Big Brother? State will 'count' unemployed's job searches
Government urge unemployed to sign up for jobs site which can detect number of searches
THE GOVERNMENT is courting controversy over a new scheme to monitor the computers of the unemployed in an effort to detect how hard they are looking to find work.
The jobless are being urged to look for work through a new Universal Jobmatch website, which it claims will help match their skills to jobs on the market.
However their activities, including the number of job searches they make, will be tracked using "cookies" so that their Job Centre advisers will know how long they are spending on the site and whether they are turning down opportunities.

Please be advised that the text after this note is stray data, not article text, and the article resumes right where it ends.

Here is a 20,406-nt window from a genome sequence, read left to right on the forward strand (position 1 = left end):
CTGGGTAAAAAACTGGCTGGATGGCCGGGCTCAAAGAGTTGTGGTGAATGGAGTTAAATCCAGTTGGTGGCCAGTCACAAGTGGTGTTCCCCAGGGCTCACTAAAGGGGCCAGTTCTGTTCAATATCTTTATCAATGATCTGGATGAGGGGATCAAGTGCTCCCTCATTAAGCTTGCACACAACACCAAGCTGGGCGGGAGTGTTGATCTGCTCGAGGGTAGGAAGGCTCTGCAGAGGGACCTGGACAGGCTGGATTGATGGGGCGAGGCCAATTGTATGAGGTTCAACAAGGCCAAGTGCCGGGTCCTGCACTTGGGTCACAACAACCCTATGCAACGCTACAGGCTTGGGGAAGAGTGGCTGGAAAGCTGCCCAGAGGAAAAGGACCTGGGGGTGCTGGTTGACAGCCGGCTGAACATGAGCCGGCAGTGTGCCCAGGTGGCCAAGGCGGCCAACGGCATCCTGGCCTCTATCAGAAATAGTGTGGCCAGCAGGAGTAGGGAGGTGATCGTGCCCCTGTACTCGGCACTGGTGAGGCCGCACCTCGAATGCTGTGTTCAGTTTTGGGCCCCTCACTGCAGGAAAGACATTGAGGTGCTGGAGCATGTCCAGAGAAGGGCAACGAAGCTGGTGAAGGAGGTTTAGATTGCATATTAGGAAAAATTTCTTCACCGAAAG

Critics of the scheme claim that even though new users of the Jobmatch site are asked if they are willing to be monitored, it is a Big Brother-style intrusion on privacy. The EU has reiterated its stance that monitoring behaviour online without the user's consent is not allowed.
Iain Duncan-Smith, the Work and Pensions Secretary, admitted job advisers would be able to impose sanctions such as "mandatory work activity" if they feel the unemployed are not searching hard enough on their computers reported the Daily Telegraph.
IDS is an enthusiastic advocate of the website, claiming that anyone who doesn't find a job after signing up to the scheme lacks "imagination".
The site also allows employers to search for new workers among the unemployed and send messages inviting them to interviews. Around 690,000 people have signed up to it so far, with more than half giving their job adviser access to their profile and activities.
There are just over 2.5 million people unemployed in the UK at present, according to The Guardian.